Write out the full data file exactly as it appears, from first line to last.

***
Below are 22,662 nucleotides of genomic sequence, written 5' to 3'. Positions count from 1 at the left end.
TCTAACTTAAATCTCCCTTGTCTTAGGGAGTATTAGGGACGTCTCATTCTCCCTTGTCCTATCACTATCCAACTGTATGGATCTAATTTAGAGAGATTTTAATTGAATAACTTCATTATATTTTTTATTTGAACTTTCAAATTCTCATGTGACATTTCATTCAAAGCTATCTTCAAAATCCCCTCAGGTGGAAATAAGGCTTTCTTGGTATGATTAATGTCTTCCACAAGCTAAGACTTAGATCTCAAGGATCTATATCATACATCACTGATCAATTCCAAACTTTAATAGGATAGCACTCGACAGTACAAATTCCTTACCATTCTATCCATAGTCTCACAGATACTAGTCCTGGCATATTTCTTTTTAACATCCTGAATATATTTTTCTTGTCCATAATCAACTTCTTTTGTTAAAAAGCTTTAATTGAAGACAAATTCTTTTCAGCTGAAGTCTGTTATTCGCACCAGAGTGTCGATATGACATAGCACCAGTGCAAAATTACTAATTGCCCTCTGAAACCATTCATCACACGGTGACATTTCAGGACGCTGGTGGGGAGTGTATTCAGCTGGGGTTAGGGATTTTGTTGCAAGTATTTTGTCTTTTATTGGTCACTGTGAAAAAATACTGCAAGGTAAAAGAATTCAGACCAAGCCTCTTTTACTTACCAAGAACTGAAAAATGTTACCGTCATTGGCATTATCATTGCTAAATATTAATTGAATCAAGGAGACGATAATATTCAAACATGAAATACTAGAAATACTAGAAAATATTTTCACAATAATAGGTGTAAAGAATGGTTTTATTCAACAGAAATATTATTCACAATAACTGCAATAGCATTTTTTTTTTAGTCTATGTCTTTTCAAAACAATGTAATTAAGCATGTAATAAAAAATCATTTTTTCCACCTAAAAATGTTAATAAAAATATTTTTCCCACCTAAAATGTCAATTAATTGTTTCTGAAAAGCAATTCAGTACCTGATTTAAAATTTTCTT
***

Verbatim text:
Below are 22,662 nucleotides of genomic sequence, written 5' to 3'. Positions count from 1 at the left end.
TCTAACTTAAATCTCCCTTGTCTTAGGGAGTATTAGGGACGTCTCATTCTCCCTTGTCCTATCACTATCCAACTGTATGGATCTAATTTAGAGAGATTTTAATTGAATAACTTCATTATATTTTTTATTTGAACTTTCAAATTCTCATGTGACATTTCATTCAAAGCTATCTTCAAAATCCCCTCAGGTGGAAATAAGGCTTTCTTGGTATGATTAATGTCTTCCACAAGCTAAGACTTAGATCTCAAGGATCTATATCATACATCACTGATCAATTCCAAACTTTAATAGGATAGCACTCGACAGTACAAATTCCTTACCATTCTATCCATAGTCTCACAGATACTAGTCCTGGCATATTTCTTTTTAACATCCTGAATATATTTTTCTTGTCCATAATCAACTTCTTTTGTTAAAAAGCTTTAATTGAAGACAAATTCTTTTCAGCTGAAGTCTGTTATTCGCACCAGAGTGTCGATATGACATAGCACCAGTGCAAAATTACTAATTGCCCTCTGAAACCATTCATCACACGGTGACATTTCAGGACGCTGGTGGGGAGTGTATTCAGCTGGGGTTAGGGATTTTGTTGCAAGTATTTTGTCTTTTATTGGTCACTGTGAAAAAATACTGCAAGGTAAAAGAATTCAGACCAAGCCTCTTTTACTTACCAAGAACTGAAAAATGTTACCGTCATTGGCATTATCATTGCTAAATATTAATTGAATCAAGGAGACGATAATATTCAAACATGAAATACTAGAAATACTAGAAAATATTTTCACAATAATAGGTGTAAAGAATGGTTTTATTCAACAGAAATATTATTCACAATAACTGCAATAGCATTTTTTTTTTAGTCTATGTCTTTTCAAAACAATGTAATTAAGCATGTAATAAAAAATCATTTTTTCCACCTAAAAATGTTAATAAAAATATTTTTCCCACCTAAAATGTCAATTAATTGTTTCTGAAAAGCAATTCAGTACCTGATTTAAAATTTTCTT